An application for a writ of habeas corpus on behalf of a person in custody pursuant to the judgment of a State court shall not be granted with respect to any claim that was adjudicated on the merits in State court proceedings unless the adjudication of the claim--(1) resulted in a decision that was contrary to, or involved an unreasonable application of, clearly established Federal law, as determined by the Supreme Court of the United States; or (2) resulted in a decision that was based on an unreasonable determination of the facts in light of the evidence presented in the State court proceeding.
28 U.S.C. §2254(d) (1996). "A state court's decision is 'contrary to' . . . clearly established law if it 'applies a rule that contradicts the governing law set forth in [Supreme Court cases]' or if it 'confronts a set of facts that are materially indistinguishable from a decision of [the Supreme] Court and nevertheless arrives at a result different from [this] precedent.'" Mitchell v. Esparza, 540 U.S. 12, 15-16 (2003) (per curiam) (quoting Williams v. Taylor, 529 U.S. 362, 405-06 (2000)); see also Bell v. Cone, 535 U.S. 685, 694 (2002). "[T]he 'unreasonable application' prong of § 2254(d)(1) permits a federal habeas court to 'grant the writ if the state court identifies the correct governing legal principle from [the Supreme] Court but unreasonably applies that principle to the facts of petitioner's case." Wiggins v. Smith, 539 U.S. 510, 520 (2003) (quoting Williams, 529 U.S. at 413); see also Bell, 535 U.S. at 694. However, "[i]n order for a federal court find a state court's application of [Supreme Court] precedent 'unreasonable,' the state court's decision must have been more than incorrect or erroneous. The state court's application must have been 'objectively unreasonable.'" Wiggins, 539 U.S. at 520-21 (citations omitted); see also Williams, 529 U.S. at 409.
Section 2254(d)(1) limits a federal habeas court's review to a determination of whether the state court's decision comports with clearly established federal law as determined by the Supreme Court at the time the state court renders its decision. See Williams, 529 U.S. at 412; see also Lockyer v. Andrade, 538 U.S. 63, 71-72 (2003). Section 2254(d) "does not require citation of [Supreme Court] cases--indeed, it does not even require awareness of [Supreme Court] cases, so long as neither the reasoning nor the result of the state-court decision contradicts them." Early v. Packer, 537 U.S. 3, 8 (2002); see also Mitchell, 540 U.S. at 16. While the requirements of "clearly established law" are to be determined solely by the holdings of the Supreme Court, the decisions of lower federal courts are useful in assessing the reasonableness of the state court's resolution of an issue. See Williams v. Bowersox, 340 F.3d 667, 671 (8th Cir. 2003); Dickens v. Jones, 203 F. Supp. 354, 359 (E.D. Mich. 2002).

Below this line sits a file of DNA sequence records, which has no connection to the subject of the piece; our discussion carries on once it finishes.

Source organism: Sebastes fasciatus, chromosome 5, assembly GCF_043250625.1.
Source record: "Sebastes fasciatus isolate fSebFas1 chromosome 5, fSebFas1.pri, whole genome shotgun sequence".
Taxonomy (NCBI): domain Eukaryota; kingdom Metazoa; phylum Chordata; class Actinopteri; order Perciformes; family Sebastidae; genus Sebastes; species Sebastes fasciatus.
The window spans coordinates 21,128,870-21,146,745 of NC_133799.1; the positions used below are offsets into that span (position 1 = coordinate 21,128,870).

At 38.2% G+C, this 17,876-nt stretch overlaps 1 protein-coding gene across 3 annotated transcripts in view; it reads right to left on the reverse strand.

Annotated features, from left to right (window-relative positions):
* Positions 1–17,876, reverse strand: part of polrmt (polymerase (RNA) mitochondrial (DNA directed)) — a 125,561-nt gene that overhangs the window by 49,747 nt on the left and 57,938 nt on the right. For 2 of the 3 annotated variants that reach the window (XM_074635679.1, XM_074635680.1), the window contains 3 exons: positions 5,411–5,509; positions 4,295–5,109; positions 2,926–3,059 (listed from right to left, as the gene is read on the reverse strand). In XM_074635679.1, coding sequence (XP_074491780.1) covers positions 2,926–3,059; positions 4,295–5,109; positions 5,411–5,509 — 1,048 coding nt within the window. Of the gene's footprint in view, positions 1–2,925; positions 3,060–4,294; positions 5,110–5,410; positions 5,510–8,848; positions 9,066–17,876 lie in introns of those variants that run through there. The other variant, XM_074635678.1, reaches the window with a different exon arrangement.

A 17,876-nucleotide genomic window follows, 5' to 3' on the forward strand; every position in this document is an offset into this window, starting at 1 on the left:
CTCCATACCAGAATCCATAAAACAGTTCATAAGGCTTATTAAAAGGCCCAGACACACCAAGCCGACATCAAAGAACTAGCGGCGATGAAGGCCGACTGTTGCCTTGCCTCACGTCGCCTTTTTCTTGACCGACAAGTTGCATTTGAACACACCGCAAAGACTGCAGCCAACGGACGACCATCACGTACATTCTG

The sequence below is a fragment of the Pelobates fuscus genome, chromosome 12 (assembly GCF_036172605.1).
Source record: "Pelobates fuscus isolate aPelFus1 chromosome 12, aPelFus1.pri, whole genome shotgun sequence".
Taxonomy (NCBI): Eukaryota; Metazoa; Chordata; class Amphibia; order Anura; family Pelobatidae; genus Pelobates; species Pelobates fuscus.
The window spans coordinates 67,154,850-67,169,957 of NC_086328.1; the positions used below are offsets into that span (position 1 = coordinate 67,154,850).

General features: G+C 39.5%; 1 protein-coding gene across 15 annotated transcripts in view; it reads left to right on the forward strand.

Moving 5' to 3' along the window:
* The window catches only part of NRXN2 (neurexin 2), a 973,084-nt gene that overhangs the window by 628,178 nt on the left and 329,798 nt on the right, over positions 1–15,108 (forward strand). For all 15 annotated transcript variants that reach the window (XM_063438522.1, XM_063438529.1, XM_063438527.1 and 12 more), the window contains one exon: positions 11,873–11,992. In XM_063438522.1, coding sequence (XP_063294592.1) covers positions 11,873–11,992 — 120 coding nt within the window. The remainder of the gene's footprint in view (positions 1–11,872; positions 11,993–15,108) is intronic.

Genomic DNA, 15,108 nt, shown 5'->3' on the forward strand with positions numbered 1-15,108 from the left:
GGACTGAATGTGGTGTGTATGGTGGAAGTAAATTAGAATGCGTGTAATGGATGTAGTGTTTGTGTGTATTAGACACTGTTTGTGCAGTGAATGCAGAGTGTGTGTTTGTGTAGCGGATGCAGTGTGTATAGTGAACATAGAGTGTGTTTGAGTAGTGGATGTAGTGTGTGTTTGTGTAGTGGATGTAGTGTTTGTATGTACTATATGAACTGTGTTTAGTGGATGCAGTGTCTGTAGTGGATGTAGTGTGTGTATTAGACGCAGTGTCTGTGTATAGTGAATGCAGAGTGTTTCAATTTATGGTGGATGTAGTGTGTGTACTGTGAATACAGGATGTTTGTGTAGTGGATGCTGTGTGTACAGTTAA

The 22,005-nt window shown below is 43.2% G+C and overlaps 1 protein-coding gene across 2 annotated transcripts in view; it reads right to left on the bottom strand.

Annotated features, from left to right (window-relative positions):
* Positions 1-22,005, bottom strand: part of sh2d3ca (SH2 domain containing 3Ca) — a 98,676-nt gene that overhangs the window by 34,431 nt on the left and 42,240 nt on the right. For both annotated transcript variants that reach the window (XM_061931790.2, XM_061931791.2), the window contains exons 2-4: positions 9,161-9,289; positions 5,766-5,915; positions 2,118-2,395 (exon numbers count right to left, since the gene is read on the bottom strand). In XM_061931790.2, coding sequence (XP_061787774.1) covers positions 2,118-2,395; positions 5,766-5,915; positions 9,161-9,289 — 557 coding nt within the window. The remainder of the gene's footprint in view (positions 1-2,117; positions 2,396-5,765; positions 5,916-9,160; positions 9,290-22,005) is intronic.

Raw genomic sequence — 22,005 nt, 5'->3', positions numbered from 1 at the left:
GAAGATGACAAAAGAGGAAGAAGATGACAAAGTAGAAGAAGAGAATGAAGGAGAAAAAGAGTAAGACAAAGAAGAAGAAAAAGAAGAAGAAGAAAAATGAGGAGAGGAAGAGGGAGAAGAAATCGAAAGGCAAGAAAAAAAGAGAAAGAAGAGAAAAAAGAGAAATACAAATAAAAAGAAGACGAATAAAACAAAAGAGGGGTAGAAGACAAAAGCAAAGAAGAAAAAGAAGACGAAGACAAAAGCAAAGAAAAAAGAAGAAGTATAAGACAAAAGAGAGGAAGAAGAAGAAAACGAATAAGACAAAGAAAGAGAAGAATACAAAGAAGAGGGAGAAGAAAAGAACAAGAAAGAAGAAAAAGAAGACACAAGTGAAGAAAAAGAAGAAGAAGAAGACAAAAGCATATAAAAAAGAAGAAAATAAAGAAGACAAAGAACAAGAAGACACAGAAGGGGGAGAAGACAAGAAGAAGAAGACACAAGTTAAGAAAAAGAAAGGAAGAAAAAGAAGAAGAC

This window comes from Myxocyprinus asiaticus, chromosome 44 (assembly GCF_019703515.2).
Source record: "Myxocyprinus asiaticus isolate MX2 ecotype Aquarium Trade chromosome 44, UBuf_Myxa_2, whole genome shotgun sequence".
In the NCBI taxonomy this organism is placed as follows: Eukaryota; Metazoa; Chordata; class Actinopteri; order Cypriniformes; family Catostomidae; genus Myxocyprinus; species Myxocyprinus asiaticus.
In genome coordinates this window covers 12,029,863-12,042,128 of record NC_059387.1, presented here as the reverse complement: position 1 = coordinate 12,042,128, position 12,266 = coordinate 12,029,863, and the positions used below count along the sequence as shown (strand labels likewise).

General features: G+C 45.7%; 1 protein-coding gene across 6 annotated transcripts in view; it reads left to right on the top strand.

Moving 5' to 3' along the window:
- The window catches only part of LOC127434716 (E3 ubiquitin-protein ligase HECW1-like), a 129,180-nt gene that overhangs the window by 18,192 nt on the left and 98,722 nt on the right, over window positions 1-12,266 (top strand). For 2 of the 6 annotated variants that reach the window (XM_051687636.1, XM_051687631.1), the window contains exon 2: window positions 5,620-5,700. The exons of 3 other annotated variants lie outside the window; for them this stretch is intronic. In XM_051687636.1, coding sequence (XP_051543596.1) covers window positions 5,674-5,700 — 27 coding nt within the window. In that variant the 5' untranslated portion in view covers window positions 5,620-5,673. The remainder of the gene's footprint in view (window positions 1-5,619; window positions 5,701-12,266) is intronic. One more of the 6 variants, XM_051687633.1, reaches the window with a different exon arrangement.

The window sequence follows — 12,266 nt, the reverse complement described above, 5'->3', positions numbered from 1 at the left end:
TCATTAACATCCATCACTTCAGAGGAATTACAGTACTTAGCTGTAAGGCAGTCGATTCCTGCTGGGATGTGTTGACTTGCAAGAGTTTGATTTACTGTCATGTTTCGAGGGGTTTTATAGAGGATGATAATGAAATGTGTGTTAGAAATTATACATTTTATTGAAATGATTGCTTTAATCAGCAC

Lastly, a state court's factual determinations are entitled to a presumption of correctness on federal habeas review. See 28 U.S.C. § 2254(e)(1). A petitioner may rebut this presumption with clear and convincing evidence. See Warren v. Smith, 161 F.3d 358, 360-61 (6th Cir. 1998).
Petitioner asserts that he is entitled to habeas relief based upon his actual innocence and his newly-discovered evidence regarding who was the driver of the car at the time of the accident. The evidence at issue is a 2003 police report and written statement from Shawn Priest stating that the passenger of the car, Christopher Timms, told him in 1993 that he (Timms) may have been the driver of the car. Respondent contends that this claim is not cognizable upon federal habeas review and lacks merit.